Blog | Economics

The Wealth of Nations

. 1 min read

A few blocks from where I live is a large hospital. It has an organ sharing agreement with other hospitals in the region and a nearby academic hospital where they perform the more complicated surgical operations.

When an organ has come available an ambulance carrying the organ will race to the hospital where the patient resides and where the surgery will take place. Because of the extreme time pressure the ambulance is usually escorted by police on motorcycles who, in relay, block all traffic junctions to allow the ambulance free passage.

I hope I’ll never be on the recipient side, but even so it fills me with gratitude to live in a country where this is possible. This is what public policy is for.

Individual wealth will not do in this case. A private helicopter may get you to a private hospital, but it won’t get you the donor organ. The example that I just sketched depends on a number of public goods that only governments can provide through years of investment. To name but a few:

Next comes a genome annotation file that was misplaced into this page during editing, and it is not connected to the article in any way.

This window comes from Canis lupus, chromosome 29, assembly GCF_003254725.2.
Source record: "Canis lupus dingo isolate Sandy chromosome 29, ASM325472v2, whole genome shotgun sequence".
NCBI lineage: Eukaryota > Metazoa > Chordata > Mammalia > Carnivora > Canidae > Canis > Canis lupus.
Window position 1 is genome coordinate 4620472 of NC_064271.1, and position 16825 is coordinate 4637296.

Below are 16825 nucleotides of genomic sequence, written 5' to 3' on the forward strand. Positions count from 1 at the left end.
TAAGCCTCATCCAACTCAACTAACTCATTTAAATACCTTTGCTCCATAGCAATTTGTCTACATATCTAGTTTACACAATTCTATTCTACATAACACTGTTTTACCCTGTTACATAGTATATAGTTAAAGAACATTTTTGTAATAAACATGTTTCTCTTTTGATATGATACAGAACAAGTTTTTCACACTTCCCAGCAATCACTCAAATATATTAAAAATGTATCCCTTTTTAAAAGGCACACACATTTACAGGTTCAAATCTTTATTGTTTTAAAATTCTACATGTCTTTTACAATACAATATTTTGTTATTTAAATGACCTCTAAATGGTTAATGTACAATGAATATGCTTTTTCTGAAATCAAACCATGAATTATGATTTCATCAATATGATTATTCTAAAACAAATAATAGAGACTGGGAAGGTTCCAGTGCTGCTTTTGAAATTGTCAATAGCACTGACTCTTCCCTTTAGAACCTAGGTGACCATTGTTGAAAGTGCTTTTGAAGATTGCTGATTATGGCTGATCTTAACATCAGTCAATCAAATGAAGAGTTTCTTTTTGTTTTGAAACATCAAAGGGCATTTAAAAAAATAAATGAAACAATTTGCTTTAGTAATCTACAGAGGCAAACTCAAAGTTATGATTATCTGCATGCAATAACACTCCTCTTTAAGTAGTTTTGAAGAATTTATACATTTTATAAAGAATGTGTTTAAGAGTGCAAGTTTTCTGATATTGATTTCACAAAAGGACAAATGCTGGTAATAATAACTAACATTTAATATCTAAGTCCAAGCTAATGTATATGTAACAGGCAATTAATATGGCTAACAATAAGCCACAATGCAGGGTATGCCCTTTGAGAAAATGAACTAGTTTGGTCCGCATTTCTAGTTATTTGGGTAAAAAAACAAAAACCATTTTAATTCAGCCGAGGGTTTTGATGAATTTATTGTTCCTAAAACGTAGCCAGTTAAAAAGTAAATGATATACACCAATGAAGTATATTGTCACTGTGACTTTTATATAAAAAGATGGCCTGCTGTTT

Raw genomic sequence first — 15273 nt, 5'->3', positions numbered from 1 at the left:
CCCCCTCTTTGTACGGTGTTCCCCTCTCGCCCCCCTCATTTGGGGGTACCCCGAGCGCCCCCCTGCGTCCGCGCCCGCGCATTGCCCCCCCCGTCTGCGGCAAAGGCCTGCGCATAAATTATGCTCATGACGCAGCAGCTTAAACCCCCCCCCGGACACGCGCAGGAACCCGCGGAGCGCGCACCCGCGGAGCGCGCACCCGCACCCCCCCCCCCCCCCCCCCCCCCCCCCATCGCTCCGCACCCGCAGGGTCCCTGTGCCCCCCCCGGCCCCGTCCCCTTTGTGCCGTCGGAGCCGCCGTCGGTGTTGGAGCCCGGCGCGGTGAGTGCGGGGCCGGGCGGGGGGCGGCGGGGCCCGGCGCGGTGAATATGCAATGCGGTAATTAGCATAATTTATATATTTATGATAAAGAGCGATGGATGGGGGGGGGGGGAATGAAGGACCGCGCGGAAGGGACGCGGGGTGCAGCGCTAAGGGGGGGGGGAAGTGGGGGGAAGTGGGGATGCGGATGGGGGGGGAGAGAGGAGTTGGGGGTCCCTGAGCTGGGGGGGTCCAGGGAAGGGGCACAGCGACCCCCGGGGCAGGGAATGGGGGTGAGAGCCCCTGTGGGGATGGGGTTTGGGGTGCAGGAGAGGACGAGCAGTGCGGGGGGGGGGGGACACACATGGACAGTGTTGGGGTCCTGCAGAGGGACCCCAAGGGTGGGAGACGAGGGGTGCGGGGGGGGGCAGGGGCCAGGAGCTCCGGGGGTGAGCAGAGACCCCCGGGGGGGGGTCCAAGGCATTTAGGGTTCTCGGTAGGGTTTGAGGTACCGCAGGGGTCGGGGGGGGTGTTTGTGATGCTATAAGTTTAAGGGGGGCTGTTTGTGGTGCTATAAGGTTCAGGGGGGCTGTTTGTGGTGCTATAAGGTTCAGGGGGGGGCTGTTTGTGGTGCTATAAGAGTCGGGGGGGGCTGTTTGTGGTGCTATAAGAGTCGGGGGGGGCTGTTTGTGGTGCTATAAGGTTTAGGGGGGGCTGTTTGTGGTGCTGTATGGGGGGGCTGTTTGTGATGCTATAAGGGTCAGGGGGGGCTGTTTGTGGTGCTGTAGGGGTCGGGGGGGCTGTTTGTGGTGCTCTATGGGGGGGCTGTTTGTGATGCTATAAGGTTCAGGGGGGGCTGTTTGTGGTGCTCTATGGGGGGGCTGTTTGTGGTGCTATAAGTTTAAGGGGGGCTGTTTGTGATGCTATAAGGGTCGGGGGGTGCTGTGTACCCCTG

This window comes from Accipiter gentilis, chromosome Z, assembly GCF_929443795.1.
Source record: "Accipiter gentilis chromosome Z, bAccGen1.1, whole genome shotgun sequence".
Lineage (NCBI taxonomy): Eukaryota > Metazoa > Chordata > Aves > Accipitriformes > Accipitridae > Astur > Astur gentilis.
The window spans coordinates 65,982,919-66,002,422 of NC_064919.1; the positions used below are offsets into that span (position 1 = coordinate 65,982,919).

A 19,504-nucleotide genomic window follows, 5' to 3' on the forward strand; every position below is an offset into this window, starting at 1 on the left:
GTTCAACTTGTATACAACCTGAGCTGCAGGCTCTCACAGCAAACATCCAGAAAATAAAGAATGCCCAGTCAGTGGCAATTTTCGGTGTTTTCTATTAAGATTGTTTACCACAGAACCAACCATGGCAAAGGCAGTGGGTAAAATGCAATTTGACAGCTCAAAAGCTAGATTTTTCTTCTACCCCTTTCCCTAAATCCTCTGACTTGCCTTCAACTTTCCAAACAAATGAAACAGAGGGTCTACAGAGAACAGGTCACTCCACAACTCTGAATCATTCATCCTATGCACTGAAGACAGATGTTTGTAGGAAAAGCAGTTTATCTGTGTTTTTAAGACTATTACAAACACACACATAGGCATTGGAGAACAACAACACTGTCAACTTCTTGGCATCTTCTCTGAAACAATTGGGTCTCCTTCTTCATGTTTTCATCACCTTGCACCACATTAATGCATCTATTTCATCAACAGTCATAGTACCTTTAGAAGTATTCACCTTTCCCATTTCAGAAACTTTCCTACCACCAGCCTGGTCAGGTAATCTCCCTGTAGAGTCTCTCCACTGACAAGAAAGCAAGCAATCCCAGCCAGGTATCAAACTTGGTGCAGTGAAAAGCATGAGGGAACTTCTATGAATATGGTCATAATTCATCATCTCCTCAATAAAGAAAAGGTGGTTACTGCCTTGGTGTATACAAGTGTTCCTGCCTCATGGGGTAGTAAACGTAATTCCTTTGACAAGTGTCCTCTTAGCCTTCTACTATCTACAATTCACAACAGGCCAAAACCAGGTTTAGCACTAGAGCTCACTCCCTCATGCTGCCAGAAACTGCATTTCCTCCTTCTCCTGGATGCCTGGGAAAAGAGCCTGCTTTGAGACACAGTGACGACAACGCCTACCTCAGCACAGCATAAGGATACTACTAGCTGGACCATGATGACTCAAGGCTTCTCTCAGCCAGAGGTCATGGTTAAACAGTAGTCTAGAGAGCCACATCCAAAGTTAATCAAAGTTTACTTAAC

• Infrastructure
• Higher education (doctors, surgeons, research etc.)
• General education (nurses, laboratory assistants etc.)
• Healthcare (hospital, insurance etc.)
• Law enforcement (police)
• Legislation (the legal aspects transfering donor organs etc.)
• Etc.

Of course I’d like to have more purchasing power and pay lower taxes and I too disagree with some of the ways the government of my country allocates its budget. But there is a different form of private wealth which depends on the public infrastructure of the country you live in.